This bizarre creature was discovered that walked on spikes. Then it was realized that it was just upside down, and in fact was just a worm with spines sticking out the top.

When I was a kid we went to the Peabody museum in CT.

The docent giving us a tour told us about the mixup of a dinosaur head, and this story sprung to mind when reading this.


The story was amazing to me as a kid, adults were wrong sometimes and they could fix their mistakes.

What am I actually looking at here? I see a rough, pitted, badly damaged surface with smooth, white stuff showing where it's cracked away. Is the smooth inner layer part of the original, a solid object with a decorated exterior? Or is the inner part a modern reconstruction, and the outer all that remains of a hollow original?

The smooth surfaces are modern filler to make the object whole. The pitted and damaged surfaces are pieces of the original.

It'll be hollow since they thought it was a vase.

It's unlikely the filler is solid, these reconstructions are generally made as faithfully as possible to the original without too much synthesis. So it should be the same shape as the original is presumed to have, but no engravings or anything which might be unreasonably speculative.


The last part talks about a net used for executions... was their idea of a Public execution trapping someone in a net and beating them to death with a blunt mace?

There is an image from the Stele of the Vultures (https://www.thoughtco.com/oldest-peace-treaties-from-ancient...) of captives in a net. No idea if there is anything to the execution part.

considering how some museums seem like they are 75% ancient vases and cups, it makes you wonder what else is out there

Also makes you wonder about the mistakes we're making when things get truly ancient, but cannot be proved to be wrong. This vase is only 4,000-5,000 years old and the mistake was ostensibly very obvious. By contrast we have made a variety of statements, generally taken as true fact, about prehistoric humans tens of thousands of years past.

Funny to think that one day we'll be that 4,000-5,000 year old ancient civilization. Modern 'archaeologists' will be quite lucky in this regard. Digital records don't leave much room for ambiguity, and there are already countless organizations working on preservation as a purpose in and of itself, and other organizations working on data preservation for less idealistic reasons.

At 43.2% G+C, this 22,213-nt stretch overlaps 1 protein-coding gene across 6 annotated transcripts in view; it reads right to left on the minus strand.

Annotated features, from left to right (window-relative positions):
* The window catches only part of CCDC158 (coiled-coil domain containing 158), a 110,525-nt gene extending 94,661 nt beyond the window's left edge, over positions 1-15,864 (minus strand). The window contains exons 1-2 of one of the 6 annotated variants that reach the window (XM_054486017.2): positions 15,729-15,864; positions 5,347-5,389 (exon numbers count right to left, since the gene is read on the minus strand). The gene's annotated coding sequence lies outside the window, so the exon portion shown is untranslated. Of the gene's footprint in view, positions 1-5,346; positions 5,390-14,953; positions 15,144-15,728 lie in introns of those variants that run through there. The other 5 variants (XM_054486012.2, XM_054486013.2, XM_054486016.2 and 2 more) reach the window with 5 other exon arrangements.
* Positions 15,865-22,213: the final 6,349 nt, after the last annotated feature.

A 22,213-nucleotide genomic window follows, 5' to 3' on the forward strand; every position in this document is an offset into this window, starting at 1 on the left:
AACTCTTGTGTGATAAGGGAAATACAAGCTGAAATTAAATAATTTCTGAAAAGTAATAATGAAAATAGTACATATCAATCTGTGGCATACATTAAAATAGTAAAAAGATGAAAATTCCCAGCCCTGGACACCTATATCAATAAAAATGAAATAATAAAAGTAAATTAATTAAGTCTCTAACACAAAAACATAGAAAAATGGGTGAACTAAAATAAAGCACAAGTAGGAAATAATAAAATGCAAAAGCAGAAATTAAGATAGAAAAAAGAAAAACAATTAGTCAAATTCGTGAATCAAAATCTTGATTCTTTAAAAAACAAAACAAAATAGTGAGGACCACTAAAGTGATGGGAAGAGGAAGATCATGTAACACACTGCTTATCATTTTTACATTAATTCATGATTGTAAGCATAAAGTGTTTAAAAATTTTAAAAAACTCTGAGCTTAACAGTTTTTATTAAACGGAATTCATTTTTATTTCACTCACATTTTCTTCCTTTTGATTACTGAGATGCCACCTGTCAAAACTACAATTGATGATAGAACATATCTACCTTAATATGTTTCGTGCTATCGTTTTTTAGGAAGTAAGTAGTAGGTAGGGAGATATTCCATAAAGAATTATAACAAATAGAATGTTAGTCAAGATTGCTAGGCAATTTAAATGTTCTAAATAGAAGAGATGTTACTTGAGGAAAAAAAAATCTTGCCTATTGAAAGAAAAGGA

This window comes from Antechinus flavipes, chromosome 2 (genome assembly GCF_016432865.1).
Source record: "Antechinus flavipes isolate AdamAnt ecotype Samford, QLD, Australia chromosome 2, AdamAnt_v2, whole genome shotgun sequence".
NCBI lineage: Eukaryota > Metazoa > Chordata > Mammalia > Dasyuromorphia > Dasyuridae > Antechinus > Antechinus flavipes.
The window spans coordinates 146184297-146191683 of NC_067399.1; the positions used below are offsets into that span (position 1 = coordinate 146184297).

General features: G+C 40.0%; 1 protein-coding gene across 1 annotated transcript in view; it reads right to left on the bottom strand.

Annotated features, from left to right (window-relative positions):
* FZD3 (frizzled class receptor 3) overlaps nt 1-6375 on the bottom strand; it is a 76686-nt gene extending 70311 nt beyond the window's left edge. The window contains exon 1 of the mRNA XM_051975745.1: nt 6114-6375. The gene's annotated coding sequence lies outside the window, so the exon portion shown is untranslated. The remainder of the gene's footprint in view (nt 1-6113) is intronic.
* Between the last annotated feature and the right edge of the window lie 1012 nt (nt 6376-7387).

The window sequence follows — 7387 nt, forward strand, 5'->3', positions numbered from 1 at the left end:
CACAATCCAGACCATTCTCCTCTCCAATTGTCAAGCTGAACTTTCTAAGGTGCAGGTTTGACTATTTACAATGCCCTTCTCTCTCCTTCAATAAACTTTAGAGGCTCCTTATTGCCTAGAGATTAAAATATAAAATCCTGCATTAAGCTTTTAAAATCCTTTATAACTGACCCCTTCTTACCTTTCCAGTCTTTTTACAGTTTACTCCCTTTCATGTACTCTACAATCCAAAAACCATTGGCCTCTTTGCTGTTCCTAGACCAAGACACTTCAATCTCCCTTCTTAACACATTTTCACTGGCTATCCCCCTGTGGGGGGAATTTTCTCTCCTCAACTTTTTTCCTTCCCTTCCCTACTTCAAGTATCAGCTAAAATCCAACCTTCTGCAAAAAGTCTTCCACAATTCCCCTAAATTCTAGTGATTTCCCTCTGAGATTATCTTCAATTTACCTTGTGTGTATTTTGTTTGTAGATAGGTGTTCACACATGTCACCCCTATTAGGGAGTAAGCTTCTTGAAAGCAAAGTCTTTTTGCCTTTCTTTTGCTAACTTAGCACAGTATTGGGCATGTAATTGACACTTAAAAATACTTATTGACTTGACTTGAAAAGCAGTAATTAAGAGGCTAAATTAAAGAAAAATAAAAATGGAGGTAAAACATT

There will probably 4 tiers of history. Prehistory, glyphic history, written history, and finally digitized history. Well that's making the probably bad assumption that there's no tech beyond digital that we cannot even yet conceive of. Even to the smartest man of the pre-electric era, the notion of digital data storage and transmission would just be literally inconceivable.

> Digital records don't leave much room for ambiguity, and there are already countless organizations working on preservation as a purpose in and of itself, and other organizations working on data preservation for less idealistic reasons.

You say that, but there's data on media from 40 years ago that can't be accessed either because of bit rot or because the technology no longer exists. Hell, most of the content on the internet from 20 years ago has since vanished forever.

Indeed. I've been searching for stuff that I could easily find even as little as 10-15 years ago, and it's gone. Nothing on archive.org (even though it started in 1996), mirrors are gone, it's just not there. Heck, even some more recent stuff can't be found anymore, by any search engine.

As for digital storage in general.. magnetic storage is quite good. Leave your harddrive on the shelf for a few decades and it'll probably still be ok. At least the magnetically stored data. Spin up the disk every two years and the rest is taken care of too. But Flash storage gradually lose data, it's not permanent. Come back in twenty and it's gone.

To keep digital data you'll have to implement a scheme of regularly refresh + copy/convert to newer media. That's a Herculean task if you want to keep all that we currently have of digital records.

Whereas a stone tablet will keep nicely.

Did they check whether the clay of the mace is a narrow shell around a vibranium core?

Reference: https://www.youtube.com/watch?v=Z2KJxdvckEk

The Debate Over Europe’s Stolen African Art: https://www.youtube.com/watch?v=fOlmXQihow8

Isn't vase supposed to be hollow? Mace is a blunt weapon that you whack people with... Why did they think a filled object as a vase?

Possibly it had a hole for the handle part of it.